As is known in the art, a washout filter may consist of an integrating amplifier (having capacitive and resistive feedback) with a series input capacitor; or, it may consist of a unitary gain amplifier (having only a resistive feedback) with series resistance and capacitance at its input. These filters are well known, and the time constants and gains thereof may be chosen during trial flight of a given type of aircraft with empirical adjustment to achieve the intended result. The time constant, .tau., will generally be a small fraction of a second (i.e., 10-200 ms); and the time constant in a pitch channel may be less than that of a roll channel. But these will vary from one type of helicopter to another.

The invention is implemented in the relatively high gain, fast response, inner stability loop since the corrective action to a short inadvertent motion of the stick must be effected in a very short period of time in order to be of any value. The exemplary embodiment shown in the drawing is with respect to the roll channel of a helicopter; it is particularly useful in the roll channel because the roll channel is more sensitive to inadvertent short motions of the stick, and it is more annoying, particularly during periods of heavy pilot workload, to have such inadvertent inputs in the roll axis. However, the invention is also useful in the pitch axis, as should be understood by those skilled in the art. The implementation in the pitch axis would be fully commensurate to that disclosed herein with respect to the roll axis. In a helicopter system employing digital AFCS components, such as that described in Murphy et al application FAIL-OPERATIONAL, FAIL-SAFE MULTI-COMPUTER CONTROL SYSTEM, Ser. No. 938,583, filed on Aug. 31, 1078, the output of the stick position sensor 30 may be digitized (either by use of an A/D converter of a conventional type, or by means of a transducer which provides an output in an inherent digital form). In such case, the filtering may be effected by means of a suitable filter algorithm program, selected from among those known in the art. The particular nature of the implementation is not germane to the invention, and it may be utilized in a wide variety of environments as well as being implemented by a wide variety of apparatus which is available in the art.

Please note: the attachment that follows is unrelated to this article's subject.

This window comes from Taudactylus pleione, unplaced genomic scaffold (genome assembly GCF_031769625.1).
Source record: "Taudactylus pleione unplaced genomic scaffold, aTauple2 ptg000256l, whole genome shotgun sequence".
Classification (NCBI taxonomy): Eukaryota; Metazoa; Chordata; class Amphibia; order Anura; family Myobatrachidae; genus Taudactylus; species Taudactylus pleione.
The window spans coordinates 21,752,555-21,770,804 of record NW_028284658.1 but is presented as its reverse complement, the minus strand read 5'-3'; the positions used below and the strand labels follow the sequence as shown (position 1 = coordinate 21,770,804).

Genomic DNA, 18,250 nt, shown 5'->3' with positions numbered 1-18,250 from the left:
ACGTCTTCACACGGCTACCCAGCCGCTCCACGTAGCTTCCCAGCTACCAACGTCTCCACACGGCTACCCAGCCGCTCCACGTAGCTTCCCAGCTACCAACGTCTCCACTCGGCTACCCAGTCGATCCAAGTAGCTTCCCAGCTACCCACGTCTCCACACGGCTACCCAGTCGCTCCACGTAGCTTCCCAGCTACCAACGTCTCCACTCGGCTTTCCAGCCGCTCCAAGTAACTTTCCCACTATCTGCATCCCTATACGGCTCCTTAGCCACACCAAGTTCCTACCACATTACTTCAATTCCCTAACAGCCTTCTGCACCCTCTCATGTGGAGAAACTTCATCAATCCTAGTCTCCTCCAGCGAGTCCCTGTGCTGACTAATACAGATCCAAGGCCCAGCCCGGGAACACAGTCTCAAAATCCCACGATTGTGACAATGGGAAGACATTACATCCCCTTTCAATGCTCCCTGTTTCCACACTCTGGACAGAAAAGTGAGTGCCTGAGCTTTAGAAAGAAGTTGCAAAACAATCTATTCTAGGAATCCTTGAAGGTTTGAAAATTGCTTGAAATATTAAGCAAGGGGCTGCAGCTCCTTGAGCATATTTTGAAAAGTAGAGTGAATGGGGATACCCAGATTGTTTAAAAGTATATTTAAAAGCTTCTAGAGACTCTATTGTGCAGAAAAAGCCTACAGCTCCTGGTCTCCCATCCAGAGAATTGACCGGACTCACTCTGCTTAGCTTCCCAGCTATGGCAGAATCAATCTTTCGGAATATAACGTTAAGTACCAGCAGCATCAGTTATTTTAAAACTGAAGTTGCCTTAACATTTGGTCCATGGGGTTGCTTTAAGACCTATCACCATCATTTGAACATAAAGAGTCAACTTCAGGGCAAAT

Similarly, although the invention has been shown and described with respect to an exemplary embodiment thereof, it should be understood by those skilled in the art that the foregoing and various other changes, omissions and additions may be made therein and thereto, without departing from the spirit and the scope of the invention.


1. A control system for a helicopter, comprising:

a full authority outer control loop including mechanical connection to a control stick by means of which a pilot induces commands to the control surfaces of the helicopter;
an inner, automatic stability loop for providing limited authority commands to the control surfaces of the helicopter independently of said mechanical connection and said control stick;
means responsive to the position of said control stick for providing a stick position signal; and
means including a washout filter responsive to said stick position signal for providing a short-term signal to said inner stability loop of magnitude and sense to provide a short-term command to the control surfaces of the helicopter which is substantially equal in magnitude and opposite in sense to an outer loop command represented by a change in control stick position indicated by said position signal so that pilot induced commands of a duration on the order of the time constant of said filter are substantially canceled by said inner loop.

2. A control system according to claim 1 wherein said washout filter has a time constant which is a small fraction of a second.

Referenced Cited
U.S. Patent Documents
3528633 September 1970 Knemeyer
3584814 June 1971 Murphy
3711042 January 1973 Rempfer et al.
3733039 May 1973 O'Connor et al.
3752420 August 1973 Osder
3920966 November 1975 Knemeyer et al.
4127245 November 28, 1978 Tefft et al.
Patent History
Patent number: 4279391
Type: Grant
Filed: Jan 24, 1979
Date of Patent: Jul 21, 1981
Assignee: United Technologies Corporation (Hartford, CT)
Inventors: Don L. Adams (Fairfield, CT), Richard D. Murphy (Monroe, CT), William C. Fischer (Monroe, CT)
Primary Examiner: Harold Broome
Assistant Examiner: Reinhard J. Eisenzopf
Attorney: M. P. Williams
Application Number: 6/6,314
Current U.S. Class: 244/1713; Trim Control (244/178)
International Classification: B64C 1144;